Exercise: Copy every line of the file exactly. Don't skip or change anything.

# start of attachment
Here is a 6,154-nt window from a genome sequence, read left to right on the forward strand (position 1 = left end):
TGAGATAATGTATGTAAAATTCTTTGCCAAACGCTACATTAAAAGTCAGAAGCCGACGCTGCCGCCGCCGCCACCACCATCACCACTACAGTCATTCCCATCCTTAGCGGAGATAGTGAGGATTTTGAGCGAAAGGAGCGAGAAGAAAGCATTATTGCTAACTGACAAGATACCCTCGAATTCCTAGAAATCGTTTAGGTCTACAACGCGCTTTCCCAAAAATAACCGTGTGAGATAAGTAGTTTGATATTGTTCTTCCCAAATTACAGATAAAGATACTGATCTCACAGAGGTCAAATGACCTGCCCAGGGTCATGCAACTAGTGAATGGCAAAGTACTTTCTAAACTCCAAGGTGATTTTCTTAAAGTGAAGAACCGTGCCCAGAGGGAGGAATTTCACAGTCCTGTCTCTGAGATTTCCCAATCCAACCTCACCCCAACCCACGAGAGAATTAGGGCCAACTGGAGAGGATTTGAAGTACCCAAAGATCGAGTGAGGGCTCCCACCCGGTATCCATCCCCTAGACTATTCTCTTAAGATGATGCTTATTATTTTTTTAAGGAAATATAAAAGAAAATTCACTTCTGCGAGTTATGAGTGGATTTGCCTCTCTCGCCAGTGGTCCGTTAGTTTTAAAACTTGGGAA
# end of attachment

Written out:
Here is a 6,154-nt window from a genome sequence, read left to right on the forward strand (position 1 = left end):
TGAGATAATGTATGTAAAATTCTTTGCCAAACGCTACATTAAAAGTCAGAAGCCGACGCTGCCGCCGCCGCCACCACCATCACCACTACAGTCATTCCCATCCTTAGCGGAGATAGTGAGGATTTTGAGCGAAAGGAGCGAGAAGAAAGCATTATTGCTAACTGACAAGATACCCTCGAATTCCTAGAAATCGTTTAGGTCTACAACGCGCTTTCCCAAAAATAACCGTGTGAGATAAGTAGTTTGATATTGTTCTTCCCAAATTACAGATAAAGATACTGATCTCACAGAGGTCAAATGACCTGCCCAGGGTCATGCAACTAGTGAATGGCAAAGTACTTTCTAAACTCCAAGGTGATTTTCTTAAAGTGAAGAACCGTGCCCAGAGGGAGGAATTTCACAGTCCTGTCTCTGAGATTTCCCAATCCAACCTCACCCCAACCCACGAGAGAATTAGGGCCAACTGGAGAGGATTTGAAGTACCCAAAGATCGAGTGAGGGCTCCCACCCGGTATCCATCCCCTAGACTATTCTCTTAAGATGATGCTTATTATTTTTTTAAGGAAATATAAAAGAAAATTCACTTCTGCGAGTTATGAGTGGATTTGCCTCTCTCGCCAGTGGTCCGTTAGTTTTAAAACTTGGGAA